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07.19.2016 Legal News

EPCRA Section 313 Reporting: Frequent Questions

This is the second installment of frequently asked questions regarding Toxic Release Inventory (TRI) reporting under Section 313 of the Emergency Planning with Community Right-to-Know Act (EPCRA).

As noted in our first installment, EPCRA Section 313 sets standards for TRI reporting and recordkeeping associated with the use, management and storage of a variety of individual chemicals and chemical categories deemed “toxic chemicals” under EPCRA Section 313 and its implementing regulations.  TRI reporting is applicable to, among others, manufacturing, mining, and electric power generation operations that have ten or more full time employees and that manufacture or process at least 25,000 pounds or otherwise use at least 10,000 pounds of a listed toxic chemical during the most recent reporting year.  The following questions and answers, derived from EPCRA regulations and various EPA resources, offer useful insights into EPA’s interpretation of the TRI requirements.

Question No. 1: In 2006, EPCRA regulations were revised to require facilities to use North American Industry Classification System (NAICS) codes in lieu of the previously required four-digit SIC codes.  Must a facility use the more specific six-digit NAICS code when completing the Form R for Reporting Year 2015?

Answer: Yes.  A facility may not rely on three digit NAICS codes when completing Form R.  However, a facility should first consult the NAICS three-digit subsector code or four-digit industry group code in order to determine the proper reporting subcategory.

Question No. 2: EPA publishes “toxic equivalency” values (TEQs) for dioxin and dioxin-like compounds (“Dioxins”) released during a Reporting Year and disclosed on a Form R. What are TEQs?

Answer: Every Form R provides space to report the release of Dioxins at a facility. For EPA (and many in industry), what is most important for the public to understand is the relative degree of toxicity of Dioxins released, not the actual amount.  To this end, a facility must report both (i) the total quantity (in grams/year) of each Dioxin category released (Form R) and (ii) the quantity (in grams/year) of each individual Dioxin compound released, according to its category (Form R Schedule 1).  EPA then calculates the TEQ for each individual Dioxin released by multiplying the reported quantity released for that individual Dioxin by a “toxicity equivalent factor,” providing a sense of relative degree of toxicity for the Dioxin releases.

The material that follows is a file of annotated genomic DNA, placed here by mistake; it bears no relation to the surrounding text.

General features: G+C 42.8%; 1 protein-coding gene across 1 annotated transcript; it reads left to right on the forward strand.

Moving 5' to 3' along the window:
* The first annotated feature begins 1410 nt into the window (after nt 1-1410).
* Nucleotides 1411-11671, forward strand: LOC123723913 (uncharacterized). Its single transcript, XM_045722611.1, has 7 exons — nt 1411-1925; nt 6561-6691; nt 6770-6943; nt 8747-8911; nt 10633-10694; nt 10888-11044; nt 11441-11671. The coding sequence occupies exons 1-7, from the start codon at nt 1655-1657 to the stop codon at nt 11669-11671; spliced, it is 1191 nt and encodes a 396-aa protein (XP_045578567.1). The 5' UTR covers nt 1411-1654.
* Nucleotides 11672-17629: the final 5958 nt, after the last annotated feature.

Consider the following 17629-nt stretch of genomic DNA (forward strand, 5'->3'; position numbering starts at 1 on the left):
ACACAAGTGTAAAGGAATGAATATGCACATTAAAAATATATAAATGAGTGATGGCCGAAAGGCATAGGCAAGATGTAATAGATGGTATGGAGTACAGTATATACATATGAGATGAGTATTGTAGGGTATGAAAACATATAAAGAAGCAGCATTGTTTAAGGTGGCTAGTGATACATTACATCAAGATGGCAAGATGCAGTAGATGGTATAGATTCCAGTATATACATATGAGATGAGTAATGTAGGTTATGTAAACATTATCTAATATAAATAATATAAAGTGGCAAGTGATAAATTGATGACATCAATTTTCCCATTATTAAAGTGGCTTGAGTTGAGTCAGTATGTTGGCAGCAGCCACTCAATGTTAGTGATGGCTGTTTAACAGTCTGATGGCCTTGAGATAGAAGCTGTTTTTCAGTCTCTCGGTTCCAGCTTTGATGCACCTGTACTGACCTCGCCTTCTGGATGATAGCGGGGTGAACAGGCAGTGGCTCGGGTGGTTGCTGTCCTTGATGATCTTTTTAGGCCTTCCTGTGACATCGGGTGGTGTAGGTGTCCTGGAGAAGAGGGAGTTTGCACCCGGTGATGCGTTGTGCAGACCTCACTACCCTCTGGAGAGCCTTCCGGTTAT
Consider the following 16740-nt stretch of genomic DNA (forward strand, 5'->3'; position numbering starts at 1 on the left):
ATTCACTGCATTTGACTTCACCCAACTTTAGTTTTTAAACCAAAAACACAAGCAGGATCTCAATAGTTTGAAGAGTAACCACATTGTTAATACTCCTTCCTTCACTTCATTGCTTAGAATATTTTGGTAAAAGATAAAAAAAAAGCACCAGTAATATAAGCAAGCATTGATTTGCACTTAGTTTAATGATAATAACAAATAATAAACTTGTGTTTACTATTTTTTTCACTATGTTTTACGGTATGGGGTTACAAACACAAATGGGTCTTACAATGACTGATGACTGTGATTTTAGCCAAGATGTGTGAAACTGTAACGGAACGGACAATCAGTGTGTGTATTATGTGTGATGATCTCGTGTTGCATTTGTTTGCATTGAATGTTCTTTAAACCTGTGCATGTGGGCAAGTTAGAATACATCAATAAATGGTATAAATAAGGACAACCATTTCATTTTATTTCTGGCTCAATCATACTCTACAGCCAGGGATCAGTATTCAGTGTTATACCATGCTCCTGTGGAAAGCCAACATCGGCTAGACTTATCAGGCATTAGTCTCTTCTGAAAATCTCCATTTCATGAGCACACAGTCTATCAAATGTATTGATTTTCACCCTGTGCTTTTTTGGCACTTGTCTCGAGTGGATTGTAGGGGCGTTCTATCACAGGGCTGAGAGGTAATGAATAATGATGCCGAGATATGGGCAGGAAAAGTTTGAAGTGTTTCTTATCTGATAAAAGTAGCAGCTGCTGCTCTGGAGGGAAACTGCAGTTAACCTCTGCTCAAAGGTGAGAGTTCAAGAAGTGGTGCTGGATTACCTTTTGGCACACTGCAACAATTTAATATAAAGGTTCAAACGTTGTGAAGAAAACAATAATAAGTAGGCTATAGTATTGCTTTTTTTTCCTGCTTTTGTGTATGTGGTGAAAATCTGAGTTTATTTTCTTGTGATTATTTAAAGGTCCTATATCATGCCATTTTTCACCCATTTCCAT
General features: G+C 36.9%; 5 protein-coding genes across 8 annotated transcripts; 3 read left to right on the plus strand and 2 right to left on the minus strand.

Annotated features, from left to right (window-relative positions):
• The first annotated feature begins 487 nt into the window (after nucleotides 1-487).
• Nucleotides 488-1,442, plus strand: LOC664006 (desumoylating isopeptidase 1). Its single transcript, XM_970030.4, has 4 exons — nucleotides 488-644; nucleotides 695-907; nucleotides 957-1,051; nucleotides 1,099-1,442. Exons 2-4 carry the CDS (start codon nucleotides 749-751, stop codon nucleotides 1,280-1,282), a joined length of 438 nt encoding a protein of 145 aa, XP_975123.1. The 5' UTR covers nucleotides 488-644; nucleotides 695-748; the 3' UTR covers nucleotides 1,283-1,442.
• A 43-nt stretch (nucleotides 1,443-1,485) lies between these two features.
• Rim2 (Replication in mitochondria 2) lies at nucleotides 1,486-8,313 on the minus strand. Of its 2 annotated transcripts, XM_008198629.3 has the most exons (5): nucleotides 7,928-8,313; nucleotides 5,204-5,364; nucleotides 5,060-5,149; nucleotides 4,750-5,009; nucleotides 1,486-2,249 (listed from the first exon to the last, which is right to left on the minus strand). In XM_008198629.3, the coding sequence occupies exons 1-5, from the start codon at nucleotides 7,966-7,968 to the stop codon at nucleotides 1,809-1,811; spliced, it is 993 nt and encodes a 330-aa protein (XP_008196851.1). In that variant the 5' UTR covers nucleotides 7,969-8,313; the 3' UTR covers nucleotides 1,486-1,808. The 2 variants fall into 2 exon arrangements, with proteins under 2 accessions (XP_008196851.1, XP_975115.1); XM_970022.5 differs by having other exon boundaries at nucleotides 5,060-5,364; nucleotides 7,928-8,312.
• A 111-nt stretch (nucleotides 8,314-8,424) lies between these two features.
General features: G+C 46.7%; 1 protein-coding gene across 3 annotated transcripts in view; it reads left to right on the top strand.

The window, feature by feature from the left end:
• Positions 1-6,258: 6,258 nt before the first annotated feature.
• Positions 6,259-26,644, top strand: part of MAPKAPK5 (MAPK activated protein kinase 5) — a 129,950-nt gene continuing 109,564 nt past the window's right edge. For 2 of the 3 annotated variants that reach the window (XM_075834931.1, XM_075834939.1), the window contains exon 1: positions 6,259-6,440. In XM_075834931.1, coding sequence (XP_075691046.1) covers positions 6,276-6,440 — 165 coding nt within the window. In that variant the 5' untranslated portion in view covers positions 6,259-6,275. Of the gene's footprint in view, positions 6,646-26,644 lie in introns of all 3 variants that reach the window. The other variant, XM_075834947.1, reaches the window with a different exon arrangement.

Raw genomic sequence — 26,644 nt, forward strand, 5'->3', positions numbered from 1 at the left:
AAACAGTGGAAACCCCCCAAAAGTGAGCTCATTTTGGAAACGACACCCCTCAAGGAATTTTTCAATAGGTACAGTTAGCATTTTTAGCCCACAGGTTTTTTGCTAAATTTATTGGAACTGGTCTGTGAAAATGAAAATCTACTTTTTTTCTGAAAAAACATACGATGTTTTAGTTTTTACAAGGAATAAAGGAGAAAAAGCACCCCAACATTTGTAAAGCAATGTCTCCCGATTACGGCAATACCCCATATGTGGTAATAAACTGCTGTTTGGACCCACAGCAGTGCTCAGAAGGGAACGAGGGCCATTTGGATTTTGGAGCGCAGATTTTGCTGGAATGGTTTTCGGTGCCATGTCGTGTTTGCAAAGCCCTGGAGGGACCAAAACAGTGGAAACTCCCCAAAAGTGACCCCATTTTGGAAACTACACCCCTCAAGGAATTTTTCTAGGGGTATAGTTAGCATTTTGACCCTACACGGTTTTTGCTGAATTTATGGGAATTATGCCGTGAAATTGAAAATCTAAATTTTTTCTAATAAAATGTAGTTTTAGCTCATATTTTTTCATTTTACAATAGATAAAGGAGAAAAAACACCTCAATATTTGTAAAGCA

Question No. 3: If a facility discovers it failed to file a required Form R for RY 2014 for a toxic chemical, is the facility required to file the late Form R?

Answer: No.  EPCRA does not require the submission of late reports.  However, once the deadline passes, and until a Form R is submitted for the toxic chemical, a facility remains liable for failing to file a required Form R until the five-year statute of limitations period expires.  Similarly, a facility may revise or withdraw an inaccurate Form R, but the revision does not remove liability for filing the original erroneous Form R.  Accordingly, often it is best to file a late or corrected Form R to try to decrease any ongoing liability arising from a tardy or inaccurate filing.

Question No. 4: What updates to the electronic Form R were added for Reporting Year 2015?

Answer: There were certain substantive changes incorporated into Reporting Year 2015 Form R (published in January 2016):

  1. New Facility Information: geo-mapping capability and revised facility information are now required;
  2. Nonylphenol (CAS. No. 25154-52-3): this chemical has been added to the list of reportable toxic chemicals; and
  3. P2 Enhancement: a “comment box” is now included for accidental releases of toxic chemicals, allowing explanation of how an accidental release was managed (Section 9.1).